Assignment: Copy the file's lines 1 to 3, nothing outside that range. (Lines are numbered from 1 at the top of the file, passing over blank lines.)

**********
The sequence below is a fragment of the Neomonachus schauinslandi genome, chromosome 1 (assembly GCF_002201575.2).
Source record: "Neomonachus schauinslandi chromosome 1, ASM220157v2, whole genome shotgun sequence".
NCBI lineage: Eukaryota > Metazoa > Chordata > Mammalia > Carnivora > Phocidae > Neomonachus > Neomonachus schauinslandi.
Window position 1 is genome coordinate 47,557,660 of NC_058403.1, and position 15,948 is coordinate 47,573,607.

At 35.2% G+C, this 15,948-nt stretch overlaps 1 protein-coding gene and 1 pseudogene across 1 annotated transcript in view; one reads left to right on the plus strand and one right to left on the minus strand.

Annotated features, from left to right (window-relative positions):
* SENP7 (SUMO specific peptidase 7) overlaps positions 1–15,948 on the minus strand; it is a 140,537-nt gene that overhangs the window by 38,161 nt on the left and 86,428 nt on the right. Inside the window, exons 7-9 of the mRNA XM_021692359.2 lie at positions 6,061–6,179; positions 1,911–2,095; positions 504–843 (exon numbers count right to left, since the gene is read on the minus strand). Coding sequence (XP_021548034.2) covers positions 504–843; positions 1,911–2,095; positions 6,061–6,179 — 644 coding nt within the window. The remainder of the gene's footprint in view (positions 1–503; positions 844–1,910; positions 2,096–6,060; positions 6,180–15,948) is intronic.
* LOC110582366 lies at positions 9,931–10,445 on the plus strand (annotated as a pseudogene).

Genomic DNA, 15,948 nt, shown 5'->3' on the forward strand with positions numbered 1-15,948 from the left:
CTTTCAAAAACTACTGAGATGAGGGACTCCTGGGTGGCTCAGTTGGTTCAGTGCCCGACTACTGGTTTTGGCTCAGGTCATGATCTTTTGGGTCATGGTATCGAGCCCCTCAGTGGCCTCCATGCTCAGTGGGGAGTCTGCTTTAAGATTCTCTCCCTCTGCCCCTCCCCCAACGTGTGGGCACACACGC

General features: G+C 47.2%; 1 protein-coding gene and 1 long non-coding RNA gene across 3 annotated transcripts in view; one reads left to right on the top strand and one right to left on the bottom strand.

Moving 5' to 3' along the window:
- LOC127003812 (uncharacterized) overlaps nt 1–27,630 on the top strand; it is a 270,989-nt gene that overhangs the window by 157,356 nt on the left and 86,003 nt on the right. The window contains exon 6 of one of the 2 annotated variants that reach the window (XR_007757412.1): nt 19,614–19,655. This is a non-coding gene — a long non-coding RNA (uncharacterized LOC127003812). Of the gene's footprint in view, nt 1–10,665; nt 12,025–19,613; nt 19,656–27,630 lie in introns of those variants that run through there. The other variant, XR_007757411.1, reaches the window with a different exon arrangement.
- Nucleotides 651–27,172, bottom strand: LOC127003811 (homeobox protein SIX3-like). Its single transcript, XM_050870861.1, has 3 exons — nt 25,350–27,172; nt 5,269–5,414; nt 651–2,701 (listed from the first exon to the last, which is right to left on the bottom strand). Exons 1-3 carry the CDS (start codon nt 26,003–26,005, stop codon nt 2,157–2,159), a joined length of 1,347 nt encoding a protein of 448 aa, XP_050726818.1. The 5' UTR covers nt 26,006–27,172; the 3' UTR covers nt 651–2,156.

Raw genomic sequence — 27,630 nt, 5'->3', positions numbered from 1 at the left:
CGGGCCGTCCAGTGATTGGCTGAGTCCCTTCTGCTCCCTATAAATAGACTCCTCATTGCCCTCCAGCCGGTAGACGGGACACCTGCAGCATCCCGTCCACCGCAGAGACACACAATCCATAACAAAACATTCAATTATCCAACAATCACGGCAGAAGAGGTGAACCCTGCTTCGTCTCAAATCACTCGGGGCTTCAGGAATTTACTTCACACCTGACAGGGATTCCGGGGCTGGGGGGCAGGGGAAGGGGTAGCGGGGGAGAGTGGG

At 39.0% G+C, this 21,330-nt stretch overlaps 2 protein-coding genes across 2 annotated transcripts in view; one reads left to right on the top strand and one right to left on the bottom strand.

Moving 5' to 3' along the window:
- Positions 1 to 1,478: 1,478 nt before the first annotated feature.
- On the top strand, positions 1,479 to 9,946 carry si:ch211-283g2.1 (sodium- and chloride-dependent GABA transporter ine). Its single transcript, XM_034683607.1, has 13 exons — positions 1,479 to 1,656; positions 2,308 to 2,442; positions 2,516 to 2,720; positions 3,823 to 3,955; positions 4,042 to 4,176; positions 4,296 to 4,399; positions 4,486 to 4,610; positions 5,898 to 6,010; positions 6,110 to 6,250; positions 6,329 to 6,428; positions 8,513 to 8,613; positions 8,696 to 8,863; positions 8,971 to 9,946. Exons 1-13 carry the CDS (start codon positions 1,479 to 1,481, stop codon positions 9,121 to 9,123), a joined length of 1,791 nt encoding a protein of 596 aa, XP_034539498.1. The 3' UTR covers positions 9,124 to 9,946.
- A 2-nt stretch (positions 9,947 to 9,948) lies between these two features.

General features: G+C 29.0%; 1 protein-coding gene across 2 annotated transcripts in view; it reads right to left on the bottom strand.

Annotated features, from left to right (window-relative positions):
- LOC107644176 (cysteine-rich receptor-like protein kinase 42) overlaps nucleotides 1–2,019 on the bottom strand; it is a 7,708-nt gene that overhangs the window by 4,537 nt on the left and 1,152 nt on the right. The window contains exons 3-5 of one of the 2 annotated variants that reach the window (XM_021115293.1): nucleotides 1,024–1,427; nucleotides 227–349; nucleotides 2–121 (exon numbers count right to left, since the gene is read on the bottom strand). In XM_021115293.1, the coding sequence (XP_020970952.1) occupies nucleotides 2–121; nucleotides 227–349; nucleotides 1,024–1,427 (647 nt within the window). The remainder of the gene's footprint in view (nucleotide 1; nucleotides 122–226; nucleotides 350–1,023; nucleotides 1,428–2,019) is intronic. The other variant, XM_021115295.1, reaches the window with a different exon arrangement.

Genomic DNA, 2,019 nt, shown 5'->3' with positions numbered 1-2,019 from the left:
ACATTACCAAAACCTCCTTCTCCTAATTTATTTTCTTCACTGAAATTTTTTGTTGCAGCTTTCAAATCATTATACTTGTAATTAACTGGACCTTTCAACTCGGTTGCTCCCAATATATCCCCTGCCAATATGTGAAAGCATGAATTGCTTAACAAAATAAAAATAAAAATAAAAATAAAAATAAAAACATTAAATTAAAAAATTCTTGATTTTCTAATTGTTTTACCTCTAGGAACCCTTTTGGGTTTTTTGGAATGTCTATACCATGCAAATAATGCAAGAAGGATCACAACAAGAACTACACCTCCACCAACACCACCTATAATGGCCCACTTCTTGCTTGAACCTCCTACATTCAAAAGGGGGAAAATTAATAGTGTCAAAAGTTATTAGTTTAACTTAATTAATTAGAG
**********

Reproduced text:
The sequence below is a fragment of the Neomonachus schauinslandi genome, chromosome 1 (assembly GCF_002201575.2).
Source record: "Neomonachus schauinslandi chromosome 1, ASM220157v2, whole genome shotgun sequence".
NCBI lineage: Eukaryota > Metazoa > Chordata > Mammalia > Carnivora > Phocidae > Neomonachus > Neomonachus schauinslandi.